Popovych and his view of cycling (both "Eastern" and "Western" versions): The Ukrainian reminded of his first races in Italy, when he came to the Giro della Valle díAosta (an important stage race in the Northwestern corner of the country, close to the French border, reved for young guns) and was amazed at the cold temperatures he found. "Who said cycling is easy here?" was one of the first thoughts of the upset youngster. But it seems he enjoyed racing in Italy after all, as he chose to settle there, and kept dominating the field in several Italian races in the next years. Popovych also earned praise from journalists when he admitted that, inspite of the huge efforts it requires, cycling mainly remains a pleasure to him. Cycling in Eastern and Western Europe is not the same thing though. When in his home country, he lacked everything, and even needed someone to pick him up and take him home when he had a flat tyre. In such conditions, itís not easy to find the right motivations and keep riding. But once into "Western cycling" things changed, with lots of stuff (equipment, bikes etc) easily at one's disposal, "and that makes you wanna ride," Popovych said.

Yaroslav feels comfortable in Italy, where he has found many friends, and while some time ago he thought of moving back to Ukraine, now staying in Italy is part of his plans, even though from time to time he gets back to his homeland to meet his family (and biggest fan, namely his father).

Popovych, doping and young riders: "I know this is a big problem affecting cycling, but I hope the worst may be over. Iím happy of Pantaniís comeback, even if Iíd also like new faces to burst into spotlight. Which young riders do I regard as main rivals? Well, Pellizotti and Scarponi first, and the French guy that raced with me in New Caledonia a couple years ago, whose name I do not remember now though".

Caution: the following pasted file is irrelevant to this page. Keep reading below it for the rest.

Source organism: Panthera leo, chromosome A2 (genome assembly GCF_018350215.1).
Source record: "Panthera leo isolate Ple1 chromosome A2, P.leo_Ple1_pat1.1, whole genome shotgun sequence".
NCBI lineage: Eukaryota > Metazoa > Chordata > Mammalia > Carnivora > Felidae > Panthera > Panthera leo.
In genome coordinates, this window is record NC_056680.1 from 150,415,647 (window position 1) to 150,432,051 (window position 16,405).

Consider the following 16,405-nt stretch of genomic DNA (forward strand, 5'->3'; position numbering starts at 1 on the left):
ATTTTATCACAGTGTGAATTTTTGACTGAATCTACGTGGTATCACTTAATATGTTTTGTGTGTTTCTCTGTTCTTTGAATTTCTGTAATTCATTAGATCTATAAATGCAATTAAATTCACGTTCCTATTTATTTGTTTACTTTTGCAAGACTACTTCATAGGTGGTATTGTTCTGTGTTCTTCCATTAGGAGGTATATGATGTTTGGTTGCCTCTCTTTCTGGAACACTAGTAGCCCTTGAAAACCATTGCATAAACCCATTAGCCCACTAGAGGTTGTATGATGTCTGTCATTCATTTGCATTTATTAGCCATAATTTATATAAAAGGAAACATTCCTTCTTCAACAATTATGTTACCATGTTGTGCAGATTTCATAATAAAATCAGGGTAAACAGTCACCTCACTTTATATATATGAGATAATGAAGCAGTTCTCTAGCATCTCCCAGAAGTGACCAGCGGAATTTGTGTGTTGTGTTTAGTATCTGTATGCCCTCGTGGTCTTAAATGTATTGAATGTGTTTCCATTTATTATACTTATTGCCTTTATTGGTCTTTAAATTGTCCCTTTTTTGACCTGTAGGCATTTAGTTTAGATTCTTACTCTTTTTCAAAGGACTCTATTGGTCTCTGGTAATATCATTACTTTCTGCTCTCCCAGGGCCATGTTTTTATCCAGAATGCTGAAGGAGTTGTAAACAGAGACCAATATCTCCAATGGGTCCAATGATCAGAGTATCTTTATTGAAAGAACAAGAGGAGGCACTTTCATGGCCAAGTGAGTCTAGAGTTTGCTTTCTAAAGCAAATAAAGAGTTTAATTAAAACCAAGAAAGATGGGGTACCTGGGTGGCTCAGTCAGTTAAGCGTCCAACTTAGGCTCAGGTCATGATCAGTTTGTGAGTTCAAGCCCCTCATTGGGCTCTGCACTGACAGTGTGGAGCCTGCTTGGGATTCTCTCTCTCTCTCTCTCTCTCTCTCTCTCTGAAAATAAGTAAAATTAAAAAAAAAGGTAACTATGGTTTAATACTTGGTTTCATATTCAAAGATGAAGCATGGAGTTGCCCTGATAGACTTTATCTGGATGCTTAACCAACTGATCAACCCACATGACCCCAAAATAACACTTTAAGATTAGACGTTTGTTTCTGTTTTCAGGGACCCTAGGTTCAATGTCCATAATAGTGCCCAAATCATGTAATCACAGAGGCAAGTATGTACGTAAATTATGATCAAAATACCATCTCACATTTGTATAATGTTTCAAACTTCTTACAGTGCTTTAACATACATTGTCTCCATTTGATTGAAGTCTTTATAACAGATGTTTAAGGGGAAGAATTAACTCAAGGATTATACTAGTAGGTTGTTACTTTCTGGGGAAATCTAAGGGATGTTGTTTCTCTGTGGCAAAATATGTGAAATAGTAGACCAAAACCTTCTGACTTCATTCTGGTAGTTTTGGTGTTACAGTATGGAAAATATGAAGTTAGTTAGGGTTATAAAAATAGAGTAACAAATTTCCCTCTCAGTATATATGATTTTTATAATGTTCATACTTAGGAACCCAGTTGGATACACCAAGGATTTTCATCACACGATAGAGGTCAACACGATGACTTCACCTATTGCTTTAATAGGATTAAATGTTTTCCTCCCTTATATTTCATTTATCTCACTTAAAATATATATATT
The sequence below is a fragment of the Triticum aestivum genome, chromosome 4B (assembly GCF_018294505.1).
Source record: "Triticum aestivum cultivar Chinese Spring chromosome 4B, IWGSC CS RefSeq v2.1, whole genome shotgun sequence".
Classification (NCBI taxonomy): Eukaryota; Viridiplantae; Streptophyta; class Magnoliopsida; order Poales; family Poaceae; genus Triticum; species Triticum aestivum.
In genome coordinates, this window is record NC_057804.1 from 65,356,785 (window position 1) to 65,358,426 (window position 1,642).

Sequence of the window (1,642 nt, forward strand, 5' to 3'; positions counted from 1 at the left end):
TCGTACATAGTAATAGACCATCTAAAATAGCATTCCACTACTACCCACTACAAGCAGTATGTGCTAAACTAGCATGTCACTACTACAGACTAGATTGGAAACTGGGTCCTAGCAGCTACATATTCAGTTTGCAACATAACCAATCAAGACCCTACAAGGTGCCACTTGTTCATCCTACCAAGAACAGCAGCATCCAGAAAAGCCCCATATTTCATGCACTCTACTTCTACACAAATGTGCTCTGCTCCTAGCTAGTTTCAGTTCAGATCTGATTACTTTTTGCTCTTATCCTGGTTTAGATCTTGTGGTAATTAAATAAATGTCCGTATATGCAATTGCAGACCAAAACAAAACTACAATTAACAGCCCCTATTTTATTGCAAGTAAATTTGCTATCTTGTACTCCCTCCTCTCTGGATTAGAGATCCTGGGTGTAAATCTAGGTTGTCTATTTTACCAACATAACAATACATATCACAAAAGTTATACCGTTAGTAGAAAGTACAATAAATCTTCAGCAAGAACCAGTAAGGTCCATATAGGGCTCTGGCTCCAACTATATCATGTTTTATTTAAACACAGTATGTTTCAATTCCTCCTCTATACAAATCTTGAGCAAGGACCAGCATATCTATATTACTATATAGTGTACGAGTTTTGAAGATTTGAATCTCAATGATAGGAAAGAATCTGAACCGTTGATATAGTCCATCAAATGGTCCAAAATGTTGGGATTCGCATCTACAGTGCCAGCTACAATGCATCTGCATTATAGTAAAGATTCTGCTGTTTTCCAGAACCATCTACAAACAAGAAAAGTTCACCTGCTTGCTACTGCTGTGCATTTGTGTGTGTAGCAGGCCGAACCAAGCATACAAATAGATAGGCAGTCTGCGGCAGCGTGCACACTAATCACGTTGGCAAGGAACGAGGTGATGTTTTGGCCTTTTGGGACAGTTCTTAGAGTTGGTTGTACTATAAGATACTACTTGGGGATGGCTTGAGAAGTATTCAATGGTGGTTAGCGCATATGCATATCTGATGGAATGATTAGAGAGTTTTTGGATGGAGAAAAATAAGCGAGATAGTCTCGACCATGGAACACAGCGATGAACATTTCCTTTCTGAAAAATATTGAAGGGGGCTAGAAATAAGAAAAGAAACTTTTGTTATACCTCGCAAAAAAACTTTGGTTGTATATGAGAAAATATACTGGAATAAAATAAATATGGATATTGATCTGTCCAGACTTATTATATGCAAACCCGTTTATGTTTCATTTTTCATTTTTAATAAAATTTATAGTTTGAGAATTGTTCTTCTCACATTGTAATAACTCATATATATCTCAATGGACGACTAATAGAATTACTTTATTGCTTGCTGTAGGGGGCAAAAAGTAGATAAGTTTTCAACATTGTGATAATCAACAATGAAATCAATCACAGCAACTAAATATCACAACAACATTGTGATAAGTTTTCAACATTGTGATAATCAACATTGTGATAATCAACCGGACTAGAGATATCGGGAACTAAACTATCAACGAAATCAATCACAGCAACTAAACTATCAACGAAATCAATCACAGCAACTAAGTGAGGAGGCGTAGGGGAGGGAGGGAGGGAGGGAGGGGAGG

PopovychÖthe "bad" guy?: Asked about his merits and faults. Yaroslav smiled and said, "Itís up to the others to talk about my eventual merits," further displaying his modesty. But he talked of his "bad side" as well: "I can be a bad guy. When you know me better, you can see that. Should anyone annoy me, Iíd get bad". Hard to believe, as Yaroslav is well-known as very good, lovely guy. And the fact that he was laughing while answering that question makes it harder for us to believe in a "bad version"of Yaroslav. Even though, when on the bike, he can certainly be "bad" to his rivals.

Either bad or not, he has always felt at ease inside the peloton. "And things didnít change recently," despite that heís getting more famous. "I talk to everyone, and everyone talks to me. The only difference from the past is that now, from time to time, someone comes and pays me compliments".

Popovych and the "greats" of the peloton: One of the images of Popovych that mostly impressed fans and and journalists in this Pantani-addict country going under the name of Italy, was the one of Yaroslav pipping "Il Pirata" to the line at the top of the much-feared Zoncolan, on the day of Pantaniís "historical" comeback. They were waiting for "The Pirate", they saw that young Ukrainian come around him and snatch fourth place from him.